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Impact on the Economy

From what has been stated above, it can be concluded that once we understand the trend of population, economic planning becomes easy. At this point Australia has got two trends in its population.

  • Firstly Australia has an ageing population which means that in the next two to four decades, there is going to be a large number of the elderly.
  • Australia has got increasing population growth which is because of three factors
    • Increase in longevity
    • More people settling in Australia

Any future economic policy will have to keep these two factors in mind.

Ageing population means that there is going to be more stress on the care homes. Thus the government will have to set up more care homes and allocate the relevant level of medical expenditures for the ageing population.

Pediatrics are also going to be in demand. Although the fertility and new child birth rate are not very high in Australia but the rate has increased in the last two decades. This increase in rate means that there is now an increased demand for pediatrics.

This also means that in future, there is going to be increased demand for housing. We already know that the regional capitals and commercial hubs are having a severe shortage of real estate, which is why city centres such as Sydney, Melbourne and Brisbane have a housing market that resembles the housing market of London.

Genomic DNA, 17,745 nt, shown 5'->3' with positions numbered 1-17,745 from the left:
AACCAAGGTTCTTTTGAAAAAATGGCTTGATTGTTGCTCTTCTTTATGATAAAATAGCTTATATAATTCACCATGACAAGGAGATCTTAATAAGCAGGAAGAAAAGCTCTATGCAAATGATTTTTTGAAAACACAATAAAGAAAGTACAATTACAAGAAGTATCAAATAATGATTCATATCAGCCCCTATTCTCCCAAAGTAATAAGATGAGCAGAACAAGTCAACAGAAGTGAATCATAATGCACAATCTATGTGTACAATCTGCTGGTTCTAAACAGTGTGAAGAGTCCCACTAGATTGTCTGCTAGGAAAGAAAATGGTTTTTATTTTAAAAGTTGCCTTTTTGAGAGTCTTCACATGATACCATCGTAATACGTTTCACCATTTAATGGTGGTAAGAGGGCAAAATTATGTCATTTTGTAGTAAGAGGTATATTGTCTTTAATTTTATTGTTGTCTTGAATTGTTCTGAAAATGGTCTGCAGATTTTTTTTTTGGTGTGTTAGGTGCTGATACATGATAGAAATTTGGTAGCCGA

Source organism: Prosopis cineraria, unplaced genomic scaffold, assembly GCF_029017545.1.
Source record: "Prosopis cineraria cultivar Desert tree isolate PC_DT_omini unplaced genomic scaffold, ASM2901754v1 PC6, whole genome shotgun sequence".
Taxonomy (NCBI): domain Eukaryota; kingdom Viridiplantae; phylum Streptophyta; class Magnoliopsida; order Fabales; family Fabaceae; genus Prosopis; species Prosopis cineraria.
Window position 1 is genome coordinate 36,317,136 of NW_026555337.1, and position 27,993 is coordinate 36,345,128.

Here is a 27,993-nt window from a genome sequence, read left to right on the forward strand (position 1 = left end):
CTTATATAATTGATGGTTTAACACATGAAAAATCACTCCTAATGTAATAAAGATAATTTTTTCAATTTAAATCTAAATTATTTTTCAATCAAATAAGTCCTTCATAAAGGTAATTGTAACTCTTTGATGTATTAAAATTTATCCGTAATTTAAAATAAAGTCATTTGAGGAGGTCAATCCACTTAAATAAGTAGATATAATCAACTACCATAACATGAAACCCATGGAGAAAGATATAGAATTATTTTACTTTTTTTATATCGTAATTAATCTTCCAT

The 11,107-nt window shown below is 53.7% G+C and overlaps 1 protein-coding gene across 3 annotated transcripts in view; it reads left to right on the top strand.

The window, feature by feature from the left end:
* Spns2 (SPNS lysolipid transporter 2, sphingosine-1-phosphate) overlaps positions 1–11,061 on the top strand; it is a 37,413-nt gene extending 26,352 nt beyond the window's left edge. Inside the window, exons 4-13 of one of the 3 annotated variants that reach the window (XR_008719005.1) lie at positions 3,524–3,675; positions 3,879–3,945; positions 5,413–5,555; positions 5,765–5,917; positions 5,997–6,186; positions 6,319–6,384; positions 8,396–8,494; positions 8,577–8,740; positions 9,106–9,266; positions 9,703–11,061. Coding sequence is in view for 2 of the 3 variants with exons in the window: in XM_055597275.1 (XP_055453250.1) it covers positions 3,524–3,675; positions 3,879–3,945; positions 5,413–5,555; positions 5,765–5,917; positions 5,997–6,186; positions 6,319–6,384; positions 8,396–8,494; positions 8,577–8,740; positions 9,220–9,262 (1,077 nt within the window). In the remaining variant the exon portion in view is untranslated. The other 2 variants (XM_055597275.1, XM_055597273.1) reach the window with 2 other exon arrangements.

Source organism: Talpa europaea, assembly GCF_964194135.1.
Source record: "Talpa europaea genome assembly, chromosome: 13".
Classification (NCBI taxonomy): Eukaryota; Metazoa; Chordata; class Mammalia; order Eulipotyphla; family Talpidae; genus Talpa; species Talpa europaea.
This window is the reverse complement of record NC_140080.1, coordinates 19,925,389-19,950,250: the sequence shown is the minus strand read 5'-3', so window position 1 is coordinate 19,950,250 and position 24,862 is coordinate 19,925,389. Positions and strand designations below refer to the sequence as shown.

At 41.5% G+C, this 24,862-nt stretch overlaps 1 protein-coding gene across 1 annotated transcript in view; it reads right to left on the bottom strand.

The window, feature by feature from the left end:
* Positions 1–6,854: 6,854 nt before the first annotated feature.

The government is focusing on the housing sector and there is a policy to invest in construction over the next decade, this move is not only expected to cover some of the housing sector demand but also intended to invigorate the economy and eliminate some of the negative impact created by the pandemic.

It can be concluded that Australia has both an ageing population and an increasing rate of population growth. At the start of the millennium the population growth rate in Australia was very low but the last two decades have seen a rise in this growth rate which is a combination of net birth rate and net immigration rate. This however means that as the population grows at an increased rate, there is going to be pressure on the government to allocate resources efficiently.


Australia Unwrapped provides only general, and not personalised financial advice, and in no way has taken your personal circumstances into account. Investments go up and down, any questions talk to a financial advisor. This blog is opinion only and in no way should investment decisions be based on this information.

Australia Unwrapped does not endorse or vouch for the accuracy or the authenticity of postings, comments or the article

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Dave Peterson

Dave Peterson Passion for adventure and sharing his life long journey with as many others as possible. "What lies behind us and what lies before us are tiny matters compared to what lies within us." HENRY S. HASKINS